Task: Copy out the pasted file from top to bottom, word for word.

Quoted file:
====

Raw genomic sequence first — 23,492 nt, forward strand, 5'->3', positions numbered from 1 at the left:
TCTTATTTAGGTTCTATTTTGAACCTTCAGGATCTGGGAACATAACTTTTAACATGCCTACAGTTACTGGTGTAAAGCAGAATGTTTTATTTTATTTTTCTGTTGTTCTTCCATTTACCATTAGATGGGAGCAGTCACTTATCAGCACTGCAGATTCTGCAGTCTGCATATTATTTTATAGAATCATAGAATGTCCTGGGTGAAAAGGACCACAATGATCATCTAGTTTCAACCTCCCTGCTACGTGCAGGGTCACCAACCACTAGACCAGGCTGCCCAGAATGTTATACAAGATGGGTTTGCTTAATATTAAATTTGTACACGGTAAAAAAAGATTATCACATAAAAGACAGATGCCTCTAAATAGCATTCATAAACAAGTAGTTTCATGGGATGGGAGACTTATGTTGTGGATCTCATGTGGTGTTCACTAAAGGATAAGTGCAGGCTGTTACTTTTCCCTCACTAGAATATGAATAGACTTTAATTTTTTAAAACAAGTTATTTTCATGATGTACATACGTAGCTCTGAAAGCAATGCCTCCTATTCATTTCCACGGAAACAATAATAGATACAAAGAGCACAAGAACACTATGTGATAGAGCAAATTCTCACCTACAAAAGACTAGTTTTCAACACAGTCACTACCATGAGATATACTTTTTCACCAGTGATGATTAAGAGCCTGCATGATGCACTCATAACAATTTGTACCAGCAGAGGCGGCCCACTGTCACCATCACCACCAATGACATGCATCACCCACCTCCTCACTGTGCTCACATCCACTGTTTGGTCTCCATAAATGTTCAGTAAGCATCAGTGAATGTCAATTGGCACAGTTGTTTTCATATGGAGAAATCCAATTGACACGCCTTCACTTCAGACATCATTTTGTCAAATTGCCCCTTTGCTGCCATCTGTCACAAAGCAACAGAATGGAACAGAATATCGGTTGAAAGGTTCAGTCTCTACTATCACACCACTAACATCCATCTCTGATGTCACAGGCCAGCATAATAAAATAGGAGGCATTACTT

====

Raw genomic sequence first — 23,492 nt, forward strand, 5'->3', positions numbered from 1 at the left:
TCTTATTTAGGTTCTATTTTGAACCTTCAGGATCTGGGAACATAACTTTTAACATGCCTACAGTTACTGGTGTAAAGCAGAATGTTTTATTTTATTTTTCTGTTGTTCTTCCATTTACCATTAGATGGGAGCAGTCACTTATCAGCACTGCAGATTCTGCAGTCTGCATATTATTTTATAGAATCATAGAATGTCCTGGGTGAAAAGGACCACAATGATCATCTAGTTTCAACCTCCCTGCTACGTGCAGGGTCACCAACCACTAGACCAGGCTGCCCAGAATGTTATACAAGATGGGTTTGCTTAATATTAAATTTGTACACGGTAAAAAAAGATTATCACATAAAAGACAGATGCCTCTAAATAGCATTCATAAACAAGTAGTTTCATGGGATGGGAGACTTATGTTGTGGATCTCATGTGGTGTTCACTAAAGGATAAGTGCAGGCTGTTACTTTTCCCTCACTAGAATATGAATAGACTTTAATTTTTTAAAACAAGTTATTTTCATGATGTACATACGTAGCTCTGAAAGCAATGCCTCCTATTCATTTCCACGGAAACAATAATAGATACAAAGAGCACAAGAACACTATGTGATAGAGCAAATTCTCACCTACAAAAGACTAGTTTTCAACACAGTCACTACCATGAGATATACTTTTTCACCAGTGATGATTAAGAGCCTGCATGATGCACTCATAACAATTTGTACCAGCAGAGGCGGCCCACTGTCACCATCACCACCAATGACATGCATCACCCACCTCCTCACTGTGCTCACATCCACTGTTTGGTCTCCATAAATGTTCAGTAAGCATCAGTGAATGTCAATTGGCACAGTTGTTTTCATATGGAGAAATCCAATTGACACGCCTTCACTTCAGACATCATTTTGTCAAATTGCCCCTTTGCTGCCATCTGTCACAAAGCAACAGAATGGAACAGAATATCGGTTGAAAGGTTCAGTCTCTACTATCACACCACTAACATCCATCTCTGATGTCACAGGCCAGCATAATAAAATAGGAGGCATTACTT